Traditional leadership versus role-vested leadership in Pacific communities

In an interview, Peter Sharry, director of Axiom Water Technologies, speaks about how in the Pacific, he finds that often traditional leadership roles carry more weight in the community than leadership vested by government. This article looks more closely at the role of the traditional leaders in managing water supplies.

This issue is not unique to the Pacific. An interview with Brad Moggridge discussed this same tension in the context of Australia.

What does a traditional leader look like?

“A traditional leader is someone who is prepared to take steps in either direction to try and bring everyone along… What’s best is if they’re an impartial and neutral identity who is respected by the community,” says Sharry.

In many Pacific communities, the leadership role is earned, not vested. It comes with knowledge, experience, and respect over time, which may be why it carries more weight than governmental leadership. Traditional leaders are typically involved in protecting the community, its laws and traditions, rights, knowledge, and interests. This cultural knowledge is deeply respected and its importance and impact are recognized by the community.

How traditional leaders impact water management

Where a government-appointed leader may come in and make a decision, or attempt to implement a system using scientific and economic reasoning, traditional leaders are able to add to that information with a host of cultural and traditional history.

“I wouldn’t go so far as to say it’s genetic knowledge, but it’s certainly handed down traditional knowledge. This includes things like “get water from this river just at the start of the incoming tide and then get it from the middle because there are so many toilets upstream. If you don’t, you’re going to get sick,” explains Sharry.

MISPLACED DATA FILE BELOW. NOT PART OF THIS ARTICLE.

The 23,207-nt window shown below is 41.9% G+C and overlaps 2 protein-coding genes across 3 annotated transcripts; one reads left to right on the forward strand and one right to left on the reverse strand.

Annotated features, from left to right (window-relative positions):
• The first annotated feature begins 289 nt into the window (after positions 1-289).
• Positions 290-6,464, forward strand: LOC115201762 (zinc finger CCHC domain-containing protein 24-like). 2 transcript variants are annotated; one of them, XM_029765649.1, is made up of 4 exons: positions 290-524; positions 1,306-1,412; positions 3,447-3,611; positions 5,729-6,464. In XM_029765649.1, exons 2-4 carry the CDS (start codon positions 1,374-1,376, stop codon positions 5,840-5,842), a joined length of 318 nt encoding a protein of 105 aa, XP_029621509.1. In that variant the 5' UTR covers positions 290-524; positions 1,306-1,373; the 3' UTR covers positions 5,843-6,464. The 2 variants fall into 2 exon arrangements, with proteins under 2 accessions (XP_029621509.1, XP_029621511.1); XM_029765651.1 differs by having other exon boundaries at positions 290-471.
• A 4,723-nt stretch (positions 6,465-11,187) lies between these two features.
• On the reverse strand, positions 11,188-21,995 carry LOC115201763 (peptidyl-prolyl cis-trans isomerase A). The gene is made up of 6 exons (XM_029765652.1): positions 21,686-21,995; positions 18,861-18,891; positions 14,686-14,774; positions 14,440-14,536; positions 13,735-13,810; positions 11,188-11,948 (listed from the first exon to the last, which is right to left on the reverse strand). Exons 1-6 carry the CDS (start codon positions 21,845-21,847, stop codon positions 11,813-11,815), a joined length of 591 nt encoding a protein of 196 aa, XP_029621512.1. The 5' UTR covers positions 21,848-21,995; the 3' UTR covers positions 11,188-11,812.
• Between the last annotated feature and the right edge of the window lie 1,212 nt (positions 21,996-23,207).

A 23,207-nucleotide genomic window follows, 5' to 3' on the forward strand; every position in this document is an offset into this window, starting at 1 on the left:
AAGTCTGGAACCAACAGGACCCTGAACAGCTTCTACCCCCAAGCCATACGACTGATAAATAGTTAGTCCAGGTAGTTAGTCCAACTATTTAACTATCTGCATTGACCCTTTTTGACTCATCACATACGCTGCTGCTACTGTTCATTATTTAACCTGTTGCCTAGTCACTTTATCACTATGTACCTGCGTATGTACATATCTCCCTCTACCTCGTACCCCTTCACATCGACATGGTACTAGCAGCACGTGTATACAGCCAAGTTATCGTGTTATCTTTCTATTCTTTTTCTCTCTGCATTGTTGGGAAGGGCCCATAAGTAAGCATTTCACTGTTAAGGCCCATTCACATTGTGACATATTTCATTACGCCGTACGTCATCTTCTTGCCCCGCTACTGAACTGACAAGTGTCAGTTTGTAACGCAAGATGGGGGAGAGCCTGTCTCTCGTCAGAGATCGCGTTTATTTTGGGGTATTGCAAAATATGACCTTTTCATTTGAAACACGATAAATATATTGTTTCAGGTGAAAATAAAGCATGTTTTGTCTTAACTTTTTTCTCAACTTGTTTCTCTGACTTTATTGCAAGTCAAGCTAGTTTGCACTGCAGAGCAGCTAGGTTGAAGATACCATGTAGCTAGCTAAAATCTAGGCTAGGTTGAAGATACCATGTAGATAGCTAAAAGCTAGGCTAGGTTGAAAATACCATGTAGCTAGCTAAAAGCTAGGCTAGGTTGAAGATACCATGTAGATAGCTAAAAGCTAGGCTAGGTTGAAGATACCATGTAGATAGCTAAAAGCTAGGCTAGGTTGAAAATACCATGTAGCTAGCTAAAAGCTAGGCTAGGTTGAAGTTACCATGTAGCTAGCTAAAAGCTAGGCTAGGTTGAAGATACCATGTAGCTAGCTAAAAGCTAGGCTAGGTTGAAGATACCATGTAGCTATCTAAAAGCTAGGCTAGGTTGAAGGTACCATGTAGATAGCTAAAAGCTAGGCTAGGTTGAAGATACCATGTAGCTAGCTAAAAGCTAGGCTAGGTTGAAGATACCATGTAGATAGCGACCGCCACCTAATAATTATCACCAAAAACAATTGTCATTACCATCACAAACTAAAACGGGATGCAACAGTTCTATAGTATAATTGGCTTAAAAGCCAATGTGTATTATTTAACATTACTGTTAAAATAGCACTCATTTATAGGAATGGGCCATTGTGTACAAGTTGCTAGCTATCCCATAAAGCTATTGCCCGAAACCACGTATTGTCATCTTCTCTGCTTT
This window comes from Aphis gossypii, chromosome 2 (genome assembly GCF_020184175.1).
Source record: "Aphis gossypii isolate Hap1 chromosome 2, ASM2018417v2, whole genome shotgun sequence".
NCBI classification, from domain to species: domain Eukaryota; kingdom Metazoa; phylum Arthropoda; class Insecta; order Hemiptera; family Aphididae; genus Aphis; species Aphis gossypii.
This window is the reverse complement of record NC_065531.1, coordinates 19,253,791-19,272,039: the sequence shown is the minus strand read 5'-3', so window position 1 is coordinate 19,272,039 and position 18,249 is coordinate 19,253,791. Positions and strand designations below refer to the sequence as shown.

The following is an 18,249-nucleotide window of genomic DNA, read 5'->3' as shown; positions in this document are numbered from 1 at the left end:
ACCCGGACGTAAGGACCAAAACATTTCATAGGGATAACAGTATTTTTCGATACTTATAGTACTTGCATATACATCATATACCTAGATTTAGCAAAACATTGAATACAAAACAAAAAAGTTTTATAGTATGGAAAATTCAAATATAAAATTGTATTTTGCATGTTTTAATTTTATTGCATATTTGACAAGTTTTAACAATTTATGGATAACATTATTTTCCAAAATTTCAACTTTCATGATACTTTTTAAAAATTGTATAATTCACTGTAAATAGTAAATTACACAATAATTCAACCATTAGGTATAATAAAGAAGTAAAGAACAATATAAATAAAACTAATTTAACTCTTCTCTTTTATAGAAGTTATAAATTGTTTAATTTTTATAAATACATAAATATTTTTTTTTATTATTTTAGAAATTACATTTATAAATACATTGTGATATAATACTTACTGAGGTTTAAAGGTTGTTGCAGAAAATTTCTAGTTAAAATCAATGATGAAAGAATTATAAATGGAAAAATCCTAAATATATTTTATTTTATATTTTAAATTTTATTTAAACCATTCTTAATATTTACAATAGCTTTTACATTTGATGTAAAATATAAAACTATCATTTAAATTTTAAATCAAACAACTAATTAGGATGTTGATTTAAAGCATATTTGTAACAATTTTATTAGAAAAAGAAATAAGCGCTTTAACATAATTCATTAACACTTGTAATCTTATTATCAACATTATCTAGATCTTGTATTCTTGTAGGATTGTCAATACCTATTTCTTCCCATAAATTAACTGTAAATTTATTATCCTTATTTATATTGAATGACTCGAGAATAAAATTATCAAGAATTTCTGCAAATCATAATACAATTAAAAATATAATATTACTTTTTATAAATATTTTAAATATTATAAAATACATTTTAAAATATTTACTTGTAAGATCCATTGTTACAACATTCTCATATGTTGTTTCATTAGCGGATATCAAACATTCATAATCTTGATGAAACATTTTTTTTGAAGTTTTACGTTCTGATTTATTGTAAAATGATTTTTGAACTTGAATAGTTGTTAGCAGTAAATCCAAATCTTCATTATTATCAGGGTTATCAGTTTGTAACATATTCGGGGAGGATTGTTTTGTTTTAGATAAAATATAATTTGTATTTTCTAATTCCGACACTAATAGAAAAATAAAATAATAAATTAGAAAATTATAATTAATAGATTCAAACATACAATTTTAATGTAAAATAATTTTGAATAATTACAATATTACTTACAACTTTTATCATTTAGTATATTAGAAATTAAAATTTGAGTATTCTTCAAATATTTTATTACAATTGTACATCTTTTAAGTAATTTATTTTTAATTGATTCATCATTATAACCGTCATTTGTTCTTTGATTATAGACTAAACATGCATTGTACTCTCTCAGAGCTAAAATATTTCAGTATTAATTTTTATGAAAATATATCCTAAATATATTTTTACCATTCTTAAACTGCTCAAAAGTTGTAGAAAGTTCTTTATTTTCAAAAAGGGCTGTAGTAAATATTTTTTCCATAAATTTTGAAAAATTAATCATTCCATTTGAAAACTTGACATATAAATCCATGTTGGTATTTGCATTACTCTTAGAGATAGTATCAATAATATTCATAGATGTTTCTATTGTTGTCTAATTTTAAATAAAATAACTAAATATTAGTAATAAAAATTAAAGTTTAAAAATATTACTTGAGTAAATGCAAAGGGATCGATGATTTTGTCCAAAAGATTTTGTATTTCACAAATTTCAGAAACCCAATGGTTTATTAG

“Communities may intuitively take an integrated approach to water resource management. They don’t use the terminology we do, but their approach reflects the reality of environmental, social, cultural, and economic values in the way they address water use priorities.”

Understanding traditional relationships often takes precedence over common law, says Sharry, and community members often choose to manage problems, decisions, and challenges through traditional means before going to the government.

Because of this, traditional leaders can leverage community consensus, along with their cultural knowledge, to implement water management frameworks that actually work for the community. This goes hand-in-hand with traditional laws, rights, usage patterns, and goals. Instead of trying to fit a one-size-fits-all role-vested approach into a traditional community, these leaders can create something that is more likely to be successful, because they both respect and reflect culture.

How can leaders work together?

In many developing areas, it is important for appointed leaders and other decision-makers to work in conjunction with those who are recognised to have a leadership role within the community. This involves getting to know a community at the ground-level, sitting and speaking with leaders and other members of the community, making an effort to learn the language, carefully considering cultural values, and collaborating to marry traditional knowledge and leadership through new water governance arrangements.

By taking a cooperative approach, decision-makers reduce the risk of dismissing important traditional values and roles. They are also able to create relationships with community leaders who can set a good example and share information and knowledge with other members of the population.

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